Children usually function well together in small groups. The younger the children, the smaller the groups should be.  Sharing of classroom materials can sometimes be a problem. Children quickly develop possessiveness and want their own things. If another child reaches for something they feel belongs to them, they react. They grab it back. Co-operation and sharing are traits that young children have to learn as part of their intellectual development. Here, size can become a factor. When a child understands that he or she is bigger or smaller than their classmates, they soon figure out that strength and size can have either advantages or disadvantages.

It is important for teachers to maintain a good relationship with parents of their students if at all possible.  Intellectual development, skills development, social interactions and responsibility along with general knowledge acquisition do not only take place in the classroom.  The home is the first and most important learning environment. The classroom and outside environments form the world to which young children relate.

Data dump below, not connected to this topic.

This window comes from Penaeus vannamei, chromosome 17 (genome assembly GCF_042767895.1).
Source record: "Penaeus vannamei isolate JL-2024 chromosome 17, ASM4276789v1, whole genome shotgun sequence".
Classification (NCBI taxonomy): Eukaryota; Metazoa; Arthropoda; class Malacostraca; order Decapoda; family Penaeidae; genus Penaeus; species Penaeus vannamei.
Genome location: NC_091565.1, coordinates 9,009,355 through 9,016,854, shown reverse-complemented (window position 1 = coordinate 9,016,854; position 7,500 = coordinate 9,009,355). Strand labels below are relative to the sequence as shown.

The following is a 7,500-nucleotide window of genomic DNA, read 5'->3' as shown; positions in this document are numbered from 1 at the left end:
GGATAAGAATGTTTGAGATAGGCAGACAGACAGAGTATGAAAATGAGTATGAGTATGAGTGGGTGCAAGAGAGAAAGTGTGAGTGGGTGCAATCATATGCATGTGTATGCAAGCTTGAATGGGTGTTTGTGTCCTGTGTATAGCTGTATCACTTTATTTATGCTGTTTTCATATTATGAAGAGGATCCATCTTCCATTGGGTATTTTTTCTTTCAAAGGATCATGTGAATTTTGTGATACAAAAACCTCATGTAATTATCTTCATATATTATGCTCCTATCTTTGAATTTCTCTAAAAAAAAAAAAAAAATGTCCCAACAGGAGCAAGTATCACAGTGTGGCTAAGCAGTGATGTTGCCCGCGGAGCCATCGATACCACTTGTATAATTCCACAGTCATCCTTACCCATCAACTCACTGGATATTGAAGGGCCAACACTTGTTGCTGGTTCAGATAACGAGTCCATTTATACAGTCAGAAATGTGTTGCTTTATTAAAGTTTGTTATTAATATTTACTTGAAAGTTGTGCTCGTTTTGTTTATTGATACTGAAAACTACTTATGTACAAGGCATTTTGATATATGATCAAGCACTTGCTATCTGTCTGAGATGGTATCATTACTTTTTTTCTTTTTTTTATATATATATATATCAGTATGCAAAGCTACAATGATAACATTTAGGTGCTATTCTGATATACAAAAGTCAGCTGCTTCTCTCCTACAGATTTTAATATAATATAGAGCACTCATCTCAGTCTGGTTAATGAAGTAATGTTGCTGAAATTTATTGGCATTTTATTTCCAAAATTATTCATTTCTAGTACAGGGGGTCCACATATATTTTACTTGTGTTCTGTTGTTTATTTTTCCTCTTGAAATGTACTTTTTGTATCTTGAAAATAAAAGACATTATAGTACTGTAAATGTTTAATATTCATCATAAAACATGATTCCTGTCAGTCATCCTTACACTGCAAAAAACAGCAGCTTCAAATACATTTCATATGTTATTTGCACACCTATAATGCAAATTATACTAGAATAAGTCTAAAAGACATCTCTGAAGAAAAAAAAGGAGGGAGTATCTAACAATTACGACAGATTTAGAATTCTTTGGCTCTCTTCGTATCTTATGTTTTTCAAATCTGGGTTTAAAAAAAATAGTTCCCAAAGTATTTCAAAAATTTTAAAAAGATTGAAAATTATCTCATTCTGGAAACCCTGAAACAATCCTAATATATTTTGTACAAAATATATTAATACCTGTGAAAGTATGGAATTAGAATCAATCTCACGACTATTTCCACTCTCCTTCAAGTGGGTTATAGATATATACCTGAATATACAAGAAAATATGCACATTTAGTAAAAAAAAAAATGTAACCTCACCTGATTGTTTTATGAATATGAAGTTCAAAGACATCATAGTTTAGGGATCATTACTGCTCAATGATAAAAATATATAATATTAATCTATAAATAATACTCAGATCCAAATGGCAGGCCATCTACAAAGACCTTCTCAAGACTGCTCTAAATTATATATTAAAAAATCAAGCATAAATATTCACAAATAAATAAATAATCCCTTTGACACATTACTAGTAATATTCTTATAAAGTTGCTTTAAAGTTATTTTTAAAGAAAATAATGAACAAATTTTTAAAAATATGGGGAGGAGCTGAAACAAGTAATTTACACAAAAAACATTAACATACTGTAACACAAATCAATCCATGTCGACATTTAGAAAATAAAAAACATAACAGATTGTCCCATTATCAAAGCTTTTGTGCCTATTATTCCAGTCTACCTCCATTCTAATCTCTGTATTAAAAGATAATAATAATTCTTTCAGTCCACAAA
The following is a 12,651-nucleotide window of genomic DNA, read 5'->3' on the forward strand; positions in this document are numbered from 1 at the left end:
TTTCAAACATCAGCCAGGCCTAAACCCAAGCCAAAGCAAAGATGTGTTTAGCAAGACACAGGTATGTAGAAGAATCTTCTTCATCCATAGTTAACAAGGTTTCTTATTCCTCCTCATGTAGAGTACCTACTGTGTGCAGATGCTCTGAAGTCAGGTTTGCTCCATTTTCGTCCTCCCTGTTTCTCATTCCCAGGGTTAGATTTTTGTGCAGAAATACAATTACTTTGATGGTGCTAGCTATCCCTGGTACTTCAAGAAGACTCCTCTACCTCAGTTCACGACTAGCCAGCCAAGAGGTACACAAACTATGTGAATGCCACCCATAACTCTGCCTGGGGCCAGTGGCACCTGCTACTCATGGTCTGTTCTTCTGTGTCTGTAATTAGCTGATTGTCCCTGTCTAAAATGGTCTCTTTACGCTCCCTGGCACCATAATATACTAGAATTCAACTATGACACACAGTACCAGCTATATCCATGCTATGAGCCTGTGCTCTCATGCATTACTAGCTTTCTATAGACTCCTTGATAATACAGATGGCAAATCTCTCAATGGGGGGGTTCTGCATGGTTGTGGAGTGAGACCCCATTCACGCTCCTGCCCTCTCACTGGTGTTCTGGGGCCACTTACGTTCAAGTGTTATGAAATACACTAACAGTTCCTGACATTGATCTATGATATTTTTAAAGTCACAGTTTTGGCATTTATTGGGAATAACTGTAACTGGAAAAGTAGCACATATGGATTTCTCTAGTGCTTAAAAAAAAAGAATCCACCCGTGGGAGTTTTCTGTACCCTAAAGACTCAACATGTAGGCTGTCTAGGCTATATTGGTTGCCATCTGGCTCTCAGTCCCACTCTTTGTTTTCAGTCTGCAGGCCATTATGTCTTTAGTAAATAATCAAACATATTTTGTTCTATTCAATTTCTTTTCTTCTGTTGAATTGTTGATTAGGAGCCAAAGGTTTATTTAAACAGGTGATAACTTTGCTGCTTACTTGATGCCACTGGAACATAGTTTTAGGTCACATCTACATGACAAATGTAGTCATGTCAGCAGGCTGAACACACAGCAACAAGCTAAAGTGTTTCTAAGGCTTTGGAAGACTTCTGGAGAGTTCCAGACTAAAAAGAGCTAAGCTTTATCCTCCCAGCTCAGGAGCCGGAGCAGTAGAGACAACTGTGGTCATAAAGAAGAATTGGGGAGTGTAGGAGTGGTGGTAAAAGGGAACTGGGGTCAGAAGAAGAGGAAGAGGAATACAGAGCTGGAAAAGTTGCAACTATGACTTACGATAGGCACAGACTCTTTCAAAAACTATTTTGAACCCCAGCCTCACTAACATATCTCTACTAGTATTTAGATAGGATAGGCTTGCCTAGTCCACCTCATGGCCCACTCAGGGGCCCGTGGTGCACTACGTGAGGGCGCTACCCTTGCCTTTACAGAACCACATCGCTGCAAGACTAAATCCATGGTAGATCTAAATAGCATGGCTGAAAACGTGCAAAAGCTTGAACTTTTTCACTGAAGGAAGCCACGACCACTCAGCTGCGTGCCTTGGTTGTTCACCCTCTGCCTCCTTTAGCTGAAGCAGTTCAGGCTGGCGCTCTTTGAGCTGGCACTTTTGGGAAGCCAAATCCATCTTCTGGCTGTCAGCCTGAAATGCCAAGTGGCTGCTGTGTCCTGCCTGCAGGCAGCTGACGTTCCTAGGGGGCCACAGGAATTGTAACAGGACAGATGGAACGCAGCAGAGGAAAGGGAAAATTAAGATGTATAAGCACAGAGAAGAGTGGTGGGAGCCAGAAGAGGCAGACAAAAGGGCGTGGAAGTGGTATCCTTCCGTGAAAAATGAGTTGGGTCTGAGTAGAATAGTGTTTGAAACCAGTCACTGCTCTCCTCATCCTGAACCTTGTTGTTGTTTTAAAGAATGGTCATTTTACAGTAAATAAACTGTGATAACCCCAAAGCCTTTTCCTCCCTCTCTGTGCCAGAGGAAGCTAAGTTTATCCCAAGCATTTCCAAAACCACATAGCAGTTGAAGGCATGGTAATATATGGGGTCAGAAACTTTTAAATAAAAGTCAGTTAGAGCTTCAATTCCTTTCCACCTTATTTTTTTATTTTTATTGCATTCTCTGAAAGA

Parents are the number one role models and teachers. Children whose  parents model  confidence to attempt English communication, are much more likely to feel confident themselves.

Teachers can foster confidence and learning at home by encouraging parents to:
 -  let children hear them speaking English at home, however limited their ability is.
 -  speak English with their children for some time each day.
 -  read English story books to their children every day.  (Also great practice for less fluent parents.)
 -  bring English language media (books, newspapers, music, VCDs, websites) into the home for children to become familiar with and/or use.